The military would, of course, prepare for retaliation immediately, and this could include launching aircraft, bringing missiles into state of readiness for launch and so on. The nightmare scenario that people like to talk about is “launch on warning,” which is the policy of launching a retaliatory strike before a single enemy nuclear weapon had exploded. From a military standpoint, this policy makes sense as explosions in the atmosphere could result in an electro-magnetic pulse (EMP) with sufficient coverage to damage communications and electrical systems, partially incapacitating the US. Bruce Blair, the author of The Logic of Accidental Nuclear War, has been a vocal critic of the launch-on-warning policy. Incidentally, he was mostly concerned with the Russians accidentally launching something because of the deterioration of their early warning system. As an example, consider the events of January 25 1995, when Norwegian and American scientists launched a rocket near Spitsbergen to study the aurora borealis. The rocket crossed a flight corridor that could be used by ICBMs stationed in North Dakota to attack Moscow, and the Russian early warning system detected it. When the rocket reached the altitude used by submarine-launched Tridents, the Russians went on high alert fearing a nuclear attack, and President Yeltsin had to consider retaliation. The Russians continued to monitor events and concluded that no attack was taking place, and stood down their nuclear force.

Several false alarms were triggered during the Cuban Missile Crisis as well. On October 28, NORAD was notified that a nuclear missile had been launched from Cuba and was heading for Tampa, FL. They waited, in part because they thought that a single launch was unlikely, and it turned out that a radar operator had mistakenly inserted a test tape simulating a nuclear attack into the system, causing the control room officers to trigger the alarm. There was another false alarm when an inexperienced operator interpreted what he was seeing incorrectly and thought two missiles were headed for the US. Again, the military waited for confirmation before taking any action.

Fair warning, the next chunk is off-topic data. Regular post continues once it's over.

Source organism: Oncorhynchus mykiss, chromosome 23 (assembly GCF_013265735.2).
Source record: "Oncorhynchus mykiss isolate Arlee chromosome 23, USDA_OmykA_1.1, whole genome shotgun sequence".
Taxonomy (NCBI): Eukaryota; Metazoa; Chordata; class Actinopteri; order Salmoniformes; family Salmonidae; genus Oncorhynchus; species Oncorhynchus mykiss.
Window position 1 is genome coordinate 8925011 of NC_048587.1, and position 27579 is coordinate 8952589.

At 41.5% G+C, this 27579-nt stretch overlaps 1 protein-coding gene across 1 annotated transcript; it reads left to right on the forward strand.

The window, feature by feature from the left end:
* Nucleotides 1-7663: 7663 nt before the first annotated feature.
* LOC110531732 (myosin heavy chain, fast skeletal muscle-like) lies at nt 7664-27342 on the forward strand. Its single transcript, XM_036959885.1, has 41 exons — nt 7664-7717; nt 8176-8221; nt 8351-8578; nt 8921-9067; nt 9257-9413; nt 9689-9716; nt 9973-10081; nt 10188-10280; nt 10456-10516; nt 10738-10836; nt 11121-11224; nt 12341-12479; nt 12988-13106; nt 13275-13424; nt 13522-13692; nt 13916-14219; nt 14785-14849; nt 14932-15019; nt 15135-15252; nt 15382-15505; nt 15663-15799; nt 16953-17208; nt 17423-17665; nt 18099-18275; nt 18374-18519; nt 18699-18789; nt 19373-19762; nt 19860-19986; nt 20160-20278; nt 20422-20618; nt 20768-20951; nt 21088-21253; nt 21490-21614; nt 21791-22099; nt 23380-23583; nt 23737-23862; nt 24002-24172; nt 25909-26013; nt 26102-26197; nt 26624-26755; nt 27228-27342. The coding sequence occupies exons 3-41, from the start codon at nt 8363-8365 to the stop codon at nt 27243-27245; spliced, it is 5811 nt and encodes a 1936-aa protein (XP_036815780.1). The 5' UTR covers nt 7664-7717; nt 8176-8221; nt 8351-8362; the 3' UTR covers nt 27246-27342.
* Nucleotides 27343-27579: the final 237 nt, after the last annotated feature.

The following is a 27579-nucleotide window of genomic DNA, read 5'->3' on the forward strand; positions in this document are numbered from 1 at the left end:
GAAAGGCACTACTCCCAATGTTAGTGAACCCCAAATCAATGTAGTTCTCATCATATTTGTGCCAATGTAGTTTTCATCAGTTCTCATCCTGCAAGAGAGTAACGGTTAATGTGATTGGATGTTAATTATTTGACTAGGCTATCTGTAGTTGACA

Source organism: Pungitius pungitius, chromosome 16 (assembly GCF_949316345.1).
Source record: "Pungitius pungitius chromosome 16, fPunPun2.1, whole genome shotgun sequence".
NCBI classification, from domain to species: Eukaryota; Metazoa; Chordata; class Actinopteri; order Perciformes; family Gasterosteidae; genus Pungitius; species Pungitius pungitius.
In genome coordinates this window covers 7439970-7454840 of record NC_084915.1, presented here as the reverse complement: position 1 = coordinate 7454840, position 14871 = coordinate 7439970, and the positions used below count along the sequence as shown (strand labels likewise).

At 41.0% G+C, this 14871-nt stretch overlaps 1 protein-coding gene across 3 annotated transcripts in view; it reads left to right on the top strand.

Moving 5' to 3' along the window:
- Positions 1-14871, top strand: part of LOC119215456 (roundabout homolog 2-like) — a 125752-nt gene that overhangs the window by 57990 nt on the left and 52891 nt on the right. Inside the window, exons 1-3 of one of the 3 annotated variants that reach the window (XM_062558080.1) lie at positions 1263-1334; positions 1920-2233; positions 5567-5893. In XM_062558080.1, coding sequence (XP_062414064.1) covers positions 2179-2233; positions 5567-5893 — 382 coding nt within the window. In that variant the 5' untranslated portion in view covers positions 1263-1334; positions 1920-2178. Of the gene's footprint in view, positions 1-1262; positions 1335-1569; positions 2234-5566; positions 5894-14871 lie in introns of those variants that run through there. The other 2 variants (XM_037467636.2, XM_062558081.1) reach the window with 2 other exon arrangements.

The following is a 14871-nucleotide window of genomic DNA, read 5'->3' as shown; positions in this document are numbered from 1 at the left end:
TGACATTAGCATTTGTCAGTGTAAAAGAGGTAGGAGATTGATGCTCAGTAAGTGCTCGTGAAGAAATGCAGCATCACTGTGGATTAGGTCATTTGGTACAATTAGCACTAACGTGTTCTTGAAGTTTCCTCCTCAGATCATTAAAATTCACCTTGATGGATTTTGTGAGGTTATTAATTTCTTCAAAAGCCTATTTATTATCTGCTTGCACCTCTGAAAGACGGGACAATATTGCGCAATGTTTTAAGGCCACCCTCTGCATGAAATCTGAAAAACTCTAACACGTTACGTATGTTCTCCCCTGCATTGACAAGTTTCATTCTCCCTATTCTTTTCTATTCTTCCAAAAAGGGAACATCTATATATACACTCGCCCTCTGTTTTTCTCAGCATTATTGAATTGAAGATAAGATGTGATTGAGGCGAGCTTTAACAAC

Another notorious incident took place on November 9 1979, when the US early warning system showed 1,400 Soviet ICBMs en route to North America, again because of a computer simulation mistakenly started at NORAD at Cheyenne Mountain. Another one on June 3 1980 showed 200 SLBMs and 2,020 ICBMs heading for the US. (Recent disclosures show at least four false alarm during 1979-80.) The 1979 incident alarmed the Soviets too, who lodged a formal complaint warning of the risks involved. While it is surely distressing that 17 years after the “original” computer simulation accident the US military was still using the same computers to run simulations and do real-life monitoring (testing has since been moved off-site), the main thing here to remember is that in all cases, the US leadership always did the same thing: it waited for confirmation.

It is not easy to imagine a realistic scenario where a nuclear strike would be ordered because of false alarms. In my exchange on Twitter, the best scenario described involved the coincidence no fewer than three unlikely events: (1) cyber attacks that affect the early warning system, causing it go haywire, (2) loss of communications between command that could be pre-authorized to launch and political/military leadership; (3) trigger-happy commanders who launch because they misinterpret the loss of communications as part of incoming nuclear strike. Setting aside the question of which hostile power would be capable of disrupting our early warning system with a cyber attack and why they would want to do this if it could trigger a nuclear response, let’s just say that all experience suggests that this scenario is so far-fetched that it would be rejected as a script for a Hollywood movie as being too unrealistic.

Unauthorized launch. This one is a real possibility, and we have had several “near-misses,” as did the Soviets and the Russians after them. The issue here is the potential loss of political control in one of three scenarios: (1) local commander goes crazy and launches without authorization; (2) local commander under pressure of crisis retaliates with nuclear weapons; (3) military leadership overreacts and sends things spiraling out of control despite efforts of civilian leadership to restrain it.